Welcome to fall and the awesome Chesapeake Bay fishing that goes along with it, FishTalkers! The cooling temps mean fish are fattening up for winter, the bird play should be heating up, and the hot bites we anglers enjoy at this time of year will surely get us all thoroughly pumped. Safety is of course always a concern, especially as water temperatures drop and hypothermia becomes a threat, but there’s something else that can also turn a good fishing trip bad in the blink of an eye: an unpleasant encounter with the watercops.
First and foremost: let’s be clear that we at FishTalk have great respect for the Maryland Natural Resources Police (NRP), Virginia Marine Police (VMP), and Delaware Fish and Wildlife Natural Resources Police (DENRP). We’re grateful that they’re there to provide life-saving assistance when needed and enforce the law so everyone angles on a level playing field. And having fished the Mid-Atlantic region for my entire life, in the dozens (hundreds?) of encounters I’ve had with these officers there’s only been one single time, ever, when I felt an officer treated me unreasonably (and that was in the early 90s). Recently, however, there’s been some controversy over a gray area in the law. It’s come to my attention that some people who were fishing in Maryland waters around pound nets, in ways that appear to be 100 percent in accordance with the regulations, have been cited for violations — and that’s a dang shame.
Some of you may have seen the pictures circulating on social media earlier this year which seemed to show a boat casting its lines into the pound, or “crib” (the fully enclosed portion) of a pound net. Many of us, myself included, have cast around these nets for as long as we’ve fished the Bay without any problems. Fishing inside the enclosed portion of the net is, obviously, not kosher — and as any reasonable person might expect, would make the watermen who work those nets quite irate.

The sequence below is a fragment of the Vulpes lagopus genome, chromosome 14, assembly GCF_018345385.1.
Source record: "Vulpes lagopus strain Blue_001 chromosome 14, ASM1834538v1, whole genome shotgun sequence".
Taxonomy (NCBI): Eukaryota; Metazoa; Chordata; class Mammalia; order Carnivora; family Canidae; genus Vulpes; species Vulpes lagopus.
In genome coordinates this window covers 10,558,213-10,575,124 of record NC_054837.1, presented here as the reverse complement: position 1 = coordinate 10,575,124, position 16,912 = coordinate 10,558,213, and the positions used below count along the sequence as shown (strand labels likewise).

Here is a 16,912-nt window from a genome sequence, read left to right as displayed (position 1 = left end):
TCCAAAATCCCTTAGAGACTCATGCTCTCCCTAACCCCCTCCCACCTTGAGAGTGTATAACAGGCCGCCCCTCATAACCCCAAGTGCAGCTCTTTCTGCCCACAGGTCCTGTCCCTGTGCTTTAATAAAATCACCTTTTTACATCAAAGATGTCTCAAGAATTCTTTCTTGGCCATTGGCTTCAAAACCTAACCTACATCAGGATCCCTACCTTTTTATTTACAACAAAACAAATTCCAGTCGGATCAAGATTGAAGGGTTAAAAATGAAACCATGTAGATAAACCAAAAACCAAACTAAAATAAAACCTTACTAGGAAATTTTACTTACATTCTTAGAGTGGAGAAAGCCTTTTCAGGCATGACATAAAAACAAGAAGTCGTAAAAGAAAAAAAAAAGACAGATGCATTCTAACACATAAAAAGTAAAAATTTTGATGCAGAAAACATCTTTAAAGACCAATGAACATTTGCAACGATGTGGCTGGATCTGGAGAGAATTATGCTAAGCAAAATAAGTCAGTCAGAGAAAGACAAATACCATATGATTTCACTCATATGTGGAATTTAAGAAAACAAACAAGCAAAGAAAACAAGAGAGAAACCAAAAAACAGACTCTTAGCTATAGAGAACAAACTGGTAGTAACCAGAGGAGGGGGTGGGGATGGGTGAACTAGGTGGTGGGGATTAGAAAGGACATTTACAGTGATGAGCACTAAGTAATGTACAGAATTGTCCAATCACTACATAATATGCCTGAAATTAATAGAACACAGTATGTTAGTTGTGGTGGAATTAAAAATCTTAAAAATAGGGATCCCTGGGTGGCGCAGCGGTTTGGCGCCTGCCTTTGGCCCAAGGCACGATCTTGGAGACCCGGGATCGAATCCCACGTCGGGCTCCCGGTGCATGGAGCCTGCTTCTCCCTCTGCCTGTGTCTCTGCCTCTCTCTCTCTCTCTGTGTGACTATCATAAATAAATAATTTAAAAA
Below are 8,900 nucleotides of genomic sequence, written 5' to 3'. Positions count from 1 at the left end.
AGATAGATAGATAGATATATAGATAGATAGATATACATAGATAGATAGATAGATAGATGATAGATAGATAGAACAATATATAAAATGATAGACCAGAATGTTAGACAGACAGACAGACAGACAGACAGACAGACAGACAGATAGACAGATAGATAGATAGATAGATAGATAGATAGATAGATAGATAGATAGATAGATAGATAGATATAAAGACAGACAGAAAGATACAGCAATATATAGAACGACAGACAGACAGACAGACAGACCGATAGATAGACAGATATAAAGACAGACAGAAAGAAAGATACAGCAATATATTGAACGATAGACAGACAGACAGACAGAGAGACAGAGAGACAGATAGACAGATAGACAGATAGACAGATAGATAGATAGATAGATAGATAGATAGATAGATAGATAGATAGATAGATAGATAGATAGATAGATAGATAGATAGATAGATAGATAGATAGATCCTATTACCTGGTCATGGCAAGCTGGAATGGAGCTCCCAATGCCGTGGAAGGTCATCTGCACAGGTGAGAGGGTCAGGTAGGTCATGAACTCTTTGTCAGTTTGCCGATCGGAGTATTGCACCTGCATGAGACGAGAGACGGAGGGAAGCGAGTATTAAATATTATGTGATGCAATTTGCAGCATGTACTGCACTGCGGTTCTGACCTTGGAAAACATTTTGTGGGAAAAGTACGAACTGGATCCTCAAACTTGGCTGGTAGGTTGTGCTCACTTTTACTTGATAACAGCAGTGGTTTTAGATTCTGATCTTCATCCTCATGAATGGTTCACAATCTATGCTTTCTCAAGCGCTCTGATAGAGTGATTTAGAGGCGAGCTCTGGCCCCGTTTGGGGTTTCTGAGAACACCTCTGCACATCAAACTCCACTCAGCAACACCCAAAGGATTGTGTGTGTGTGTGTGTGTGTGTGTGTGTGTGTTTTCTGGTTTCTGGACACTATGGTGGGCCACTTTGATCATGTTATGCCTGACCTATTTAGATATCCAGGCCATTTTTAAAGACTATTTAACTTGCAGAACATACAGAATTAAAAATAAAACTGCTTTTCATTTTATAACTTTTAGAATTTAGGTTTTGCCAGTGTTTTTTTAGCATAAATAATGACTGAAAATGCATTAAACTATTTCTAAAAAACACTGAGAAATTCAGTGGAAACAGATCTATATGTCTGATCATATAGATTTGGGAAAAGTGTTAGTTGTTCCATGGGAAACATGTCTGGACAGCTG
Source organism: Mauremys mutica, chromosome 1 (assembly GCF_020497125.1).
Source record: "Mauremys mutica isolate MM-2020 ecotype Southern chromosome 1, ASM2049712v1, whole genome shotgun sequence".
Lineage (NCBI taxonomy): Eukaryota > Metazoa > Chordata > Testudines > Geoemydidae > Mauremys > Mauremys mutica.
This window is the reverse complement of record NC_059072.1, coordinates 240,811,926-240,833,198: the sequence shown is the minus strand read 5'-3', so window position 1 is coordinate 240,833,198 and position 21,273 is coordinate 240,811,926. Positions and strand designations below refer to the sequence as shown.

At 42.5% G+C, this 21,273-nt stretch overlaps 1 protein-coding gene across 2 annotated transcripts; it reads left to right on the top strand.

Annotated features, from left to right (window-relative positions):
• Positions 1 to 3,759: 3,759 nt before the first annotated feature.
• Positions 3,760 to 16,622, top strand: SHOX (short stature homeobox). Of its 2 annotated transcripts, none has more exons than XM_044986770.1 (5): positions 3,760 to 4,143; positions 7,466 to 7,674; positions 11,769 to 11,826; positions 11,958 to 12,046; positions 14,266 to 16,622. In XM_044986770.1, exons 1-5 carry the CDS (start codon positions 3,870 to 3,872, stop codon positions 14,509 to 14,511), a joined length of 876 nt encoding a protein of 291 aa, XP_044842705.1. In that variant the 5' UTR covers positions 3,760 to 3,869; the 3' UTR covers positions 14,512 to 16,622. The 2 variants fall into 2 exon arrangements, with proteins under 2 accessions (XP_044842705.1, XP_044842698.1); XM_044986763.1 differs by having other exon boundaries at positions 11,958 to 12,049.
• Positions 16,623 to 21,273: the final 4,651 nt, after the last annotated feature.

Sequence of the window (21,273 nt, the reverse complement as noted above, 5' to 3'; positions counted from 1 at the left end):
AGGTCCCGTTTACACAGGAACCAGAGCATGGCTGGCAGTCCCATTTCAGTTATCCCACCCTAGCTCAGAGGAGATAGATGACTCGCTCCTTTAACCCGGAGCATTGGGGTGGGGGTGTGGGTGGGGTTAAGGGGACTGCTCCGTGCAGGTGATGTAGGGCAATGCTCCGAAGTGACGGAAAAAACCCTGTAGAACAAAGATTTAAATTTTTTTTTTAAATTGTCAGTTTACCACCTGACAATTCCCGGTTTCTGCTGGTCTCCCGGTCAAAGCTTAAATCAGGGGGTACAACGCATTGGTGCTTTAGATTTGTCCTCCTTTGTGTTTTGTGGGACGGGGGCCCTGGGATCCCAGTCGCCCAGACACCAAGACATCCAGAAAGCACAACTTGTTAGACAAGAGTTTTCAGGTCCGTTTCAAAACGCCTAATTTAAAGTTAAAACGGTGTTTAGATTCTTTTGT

Here's what Maryland Code 4-505 specifically states on the matter: “A person may not molest, disturb, destroy, or catch and carry away fish belonging to another person from any boat, live box, crab pot, trot line, or the pocket or crib of any pound net or enclosed or gilled in any fish net of any kind…”
Note that this wording doesn’t specifically address the “heart” of a pound net, a distinctly separate portion which is attached to the crib but is open on both sides. Does that constitute “enclosed?” If your lure lands one inch outside of the opening, is that near enough to the heart to justify a citation? How can anyone tell exactly where said lure landed in the first place? Hence, we get into the gray.
Thanks to all the fuss kicked up by those photos, some watermen have been reporting anglers who were fishing near their nets — and multiple people have been cited for casting at the heart of the pound nets. As they had always done in the past without ever raising a hackle.
It’s an unfortunate situation. One angler appears to do something indefensible, and to prevent it from happening in the future, everyone else gets penalized. It’s not fair. But it is understandable. Unfortunately, when situations like this arise and there’s a gray area of the law, well-meaning people do get caught up in the… errr… dragnet.
The solution to this situation? We need a clearly defined regulation stating that you can’t fish within “X” of a pound net. I hate to lose the option of casting to them, because I’ve fished around them with excellent results more times than I can count. But I’d rather have one less spot to cast to than risk having my day ruined by an unpleasant encounter with the law. We’ve reached out to the DNR for comment on this matter and have been advised that they are looking into it, but haven’t heard more to date. Meanwhile, I already consider fishing around the nets a matter of history. Where you cast is, of course, your own choice. But if you want your fishing days on the Chesapeake to remain pleasant and problem-free, my advice is to give those nets a wide berth.